Tuesday, March 20, 2012

Camouflage Moth

Today’s P-O-D (project-of-the-day) was waiting for me when I got home from running some errands. This moth was apparently spending the day flattened against the bricks inside my carport. It’s not exactly camouflaged against the bricks but maybe it’s pretending to be a bit of cement – I cropped the photo so the cement between the bricks shows.


I’ve seen these moths here before, so they must like it. I’m not sure I would have even noticed if it weren’t right next to the door. It’s probably a safe bet that not many birds come into the carport searching for lunch.

On second thought, I just went outside to see if it had gone off into the night but it’s still there! Maybe it’s hibernating. Or, maybe it’s dead and it’s the same one I saw last year and I just haven’t noticed … I couldn’t resist – I just went out and tried to pick it up with some tweezers and it flew away, so it was definitely alive! Maybe it just wasn’t hungry tonight.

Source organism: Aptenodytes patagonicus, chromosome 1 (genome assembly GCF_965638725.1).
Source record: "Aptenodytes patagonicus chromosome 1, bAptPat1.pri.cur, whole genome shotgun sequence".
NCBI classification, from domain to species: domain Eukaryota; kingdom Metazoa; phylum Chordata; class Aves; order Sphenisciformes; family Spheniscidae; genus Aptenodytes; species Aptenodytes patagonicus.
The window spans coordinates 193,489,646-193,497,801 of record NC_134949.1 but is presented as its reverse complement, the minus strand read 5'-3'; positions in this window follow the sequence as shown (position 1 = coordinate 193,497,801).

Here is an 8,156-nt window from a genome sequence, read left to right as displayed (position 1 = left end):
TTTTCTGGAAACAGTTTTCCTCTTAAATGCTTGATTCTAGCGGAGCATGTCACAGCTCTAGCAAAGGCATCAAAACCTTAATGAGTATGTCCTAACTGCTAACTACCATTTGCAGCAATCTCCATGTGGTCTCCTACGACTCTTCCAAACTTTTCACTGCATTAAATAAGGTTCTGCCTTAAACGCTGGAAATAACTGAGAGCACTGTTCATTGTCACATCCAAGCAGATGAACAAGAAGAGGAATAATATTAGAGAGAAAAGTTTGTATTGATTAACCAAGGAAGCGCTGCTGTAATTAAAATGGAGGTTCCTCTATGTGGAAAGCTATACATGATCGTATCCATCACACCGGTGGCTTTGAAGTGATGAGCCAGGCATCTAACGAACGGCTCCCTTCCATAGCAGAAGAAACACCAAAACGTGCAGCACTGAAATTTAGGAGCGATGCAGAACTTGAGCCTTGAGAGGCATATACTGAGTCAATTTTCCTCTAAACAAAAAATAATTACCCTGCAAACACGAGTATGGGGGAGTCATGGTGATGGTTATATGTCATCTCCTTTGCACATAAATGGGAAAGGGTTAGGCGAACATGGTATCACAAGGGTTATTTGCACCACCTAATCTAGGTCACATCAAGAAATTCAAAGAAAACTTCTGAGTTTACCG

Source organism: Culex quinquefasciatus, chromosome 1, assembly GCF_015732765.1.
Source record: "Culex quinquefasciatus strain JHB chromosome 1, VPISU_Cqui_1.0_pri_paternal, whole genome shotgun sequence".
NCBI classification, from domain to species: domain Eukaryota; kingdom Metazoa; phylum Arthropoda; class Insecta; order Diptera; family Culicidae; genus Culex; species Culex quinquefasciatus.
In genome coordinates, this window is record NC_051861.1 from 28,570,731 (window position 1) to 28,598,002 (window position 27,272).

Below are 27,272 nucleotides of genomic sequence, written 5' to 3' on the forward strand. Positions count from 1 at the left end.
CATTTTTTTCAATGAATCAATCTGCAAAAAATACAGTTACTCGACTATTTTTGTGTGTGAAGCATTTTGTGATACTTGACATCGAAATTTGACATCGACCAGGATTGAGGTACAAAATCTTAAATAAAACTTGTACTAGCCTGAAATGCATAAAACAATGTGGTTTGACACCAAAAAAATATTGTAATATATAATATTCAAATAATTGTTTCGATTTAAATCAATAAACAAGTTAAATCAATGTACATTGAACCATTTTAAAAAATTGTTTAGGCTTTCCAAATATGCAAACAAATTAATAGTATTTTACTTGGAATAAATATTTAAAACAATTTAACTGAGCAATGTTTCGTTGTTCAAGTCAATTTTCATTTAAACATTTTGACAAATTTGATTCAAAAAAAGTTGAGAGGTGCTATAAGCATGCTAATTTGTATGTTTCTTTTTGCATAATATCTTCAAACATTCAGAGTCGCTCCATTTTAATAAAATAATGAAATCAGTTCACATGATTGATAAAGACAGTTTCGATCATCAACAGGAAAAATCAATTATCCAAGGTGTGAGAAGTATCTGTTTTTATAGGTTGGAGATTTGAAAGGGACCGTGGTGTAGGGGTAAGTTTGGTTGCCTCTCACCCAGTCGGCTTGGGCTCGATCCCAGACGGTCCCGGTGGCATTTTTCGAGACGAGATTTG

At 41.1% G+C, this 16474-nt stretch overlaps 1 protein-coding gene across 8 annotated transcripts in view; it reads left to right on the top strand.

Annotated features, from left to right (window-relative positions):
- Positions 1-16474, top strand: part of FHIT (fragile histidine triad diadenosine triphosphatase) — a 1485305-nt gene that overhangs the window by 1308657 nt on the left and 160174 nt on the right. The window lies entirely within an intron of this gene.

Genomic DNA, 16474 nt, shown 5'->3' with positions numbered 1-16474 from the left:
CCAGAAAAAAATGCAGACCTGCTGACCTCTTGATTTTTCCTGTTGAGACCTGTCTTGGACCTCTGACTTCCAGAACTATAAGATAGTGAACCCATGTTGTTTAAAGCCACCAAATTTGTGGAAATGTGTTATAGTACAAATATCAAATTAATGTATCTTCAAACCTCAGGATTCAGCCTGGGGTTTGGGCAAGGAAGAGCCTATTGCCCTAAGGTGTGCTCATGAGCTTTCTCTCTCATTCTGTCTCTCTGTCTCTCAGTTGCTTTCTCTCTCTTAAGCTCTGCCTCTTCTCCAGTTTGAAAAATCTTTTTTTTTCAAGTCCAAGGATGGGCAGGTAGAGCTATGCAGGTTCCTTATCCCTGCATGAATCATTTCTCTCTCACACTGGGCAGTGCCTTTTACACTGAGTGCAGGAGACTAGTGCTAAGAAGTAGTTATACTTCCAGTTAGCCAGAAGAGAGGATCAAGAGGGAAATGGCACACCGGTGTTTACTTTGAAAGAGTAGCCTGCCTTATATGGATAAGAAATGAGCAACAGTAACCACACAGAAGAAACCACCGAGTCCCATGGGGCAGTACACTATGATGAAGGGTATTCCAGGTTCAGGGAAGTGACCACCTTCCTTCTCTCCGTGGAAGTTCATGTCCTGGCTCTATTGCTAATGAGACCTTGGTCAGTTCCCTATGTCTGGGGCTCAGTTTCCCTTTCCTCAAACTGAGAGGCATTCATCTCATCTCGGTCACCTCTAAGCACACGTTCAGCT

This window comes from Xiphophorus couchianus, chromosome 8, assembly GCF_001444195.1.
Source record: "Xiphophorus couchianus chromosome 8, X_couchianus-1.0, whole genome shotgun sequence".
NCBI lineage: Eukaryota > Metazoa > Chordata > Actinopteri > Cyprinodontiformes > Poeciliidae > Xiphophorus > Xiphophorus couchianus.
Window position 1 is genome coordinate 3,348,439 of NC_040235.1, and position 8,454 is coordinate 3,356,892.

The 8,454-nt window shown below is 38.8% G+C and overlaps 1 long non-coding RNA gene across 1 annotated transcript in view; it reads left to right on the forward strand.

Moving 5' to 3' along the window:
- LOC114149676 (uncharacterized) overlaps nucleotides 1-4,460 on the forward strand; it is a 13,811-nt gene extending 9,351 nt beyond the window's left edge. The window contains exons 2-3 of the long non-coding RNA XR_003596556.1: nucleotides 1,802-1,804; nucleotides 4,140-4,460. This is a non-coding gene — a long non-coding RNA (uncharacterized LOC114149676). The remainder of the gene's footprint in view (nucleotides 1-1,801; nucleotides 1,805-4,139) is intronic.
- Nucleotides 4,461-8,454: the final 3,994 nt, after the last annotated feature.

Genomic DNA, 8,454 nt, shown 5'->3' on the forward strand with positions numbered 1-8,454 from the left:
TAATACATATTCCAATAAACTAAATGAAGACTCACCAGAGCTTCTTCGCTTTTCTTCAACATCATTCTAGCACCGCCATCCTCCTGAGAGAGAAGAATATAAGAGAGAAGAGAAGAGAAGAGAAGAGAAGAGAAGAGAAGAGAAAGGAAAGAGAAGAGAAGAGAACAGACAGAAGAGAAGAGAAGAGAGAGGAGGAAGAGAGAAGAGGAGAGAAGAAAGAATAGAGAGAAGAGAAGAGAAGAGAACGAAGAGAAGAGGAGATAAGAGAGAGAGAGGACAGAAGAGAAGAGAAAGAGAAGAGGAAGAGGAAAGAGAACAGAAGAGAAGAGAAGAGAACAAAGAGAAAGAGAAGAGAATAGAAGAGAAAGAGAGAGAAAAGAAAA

Friday, March 16, 2012


Today’s project was a real project. A little while ago I threw out the container I used on my workbench to hold my small bookbinding tools. So, this morning, when I went to start making a cover for a book, I found all my tools laying on the workbench. After a short search for a replacement I had the bright idea of making a new one. So, using some scrap book board and decorated paper, I made one:


But I still did a photo-of-the-day---a shot of the Pieris japonica:


Thursday, March 15, 2012

Photo of the Day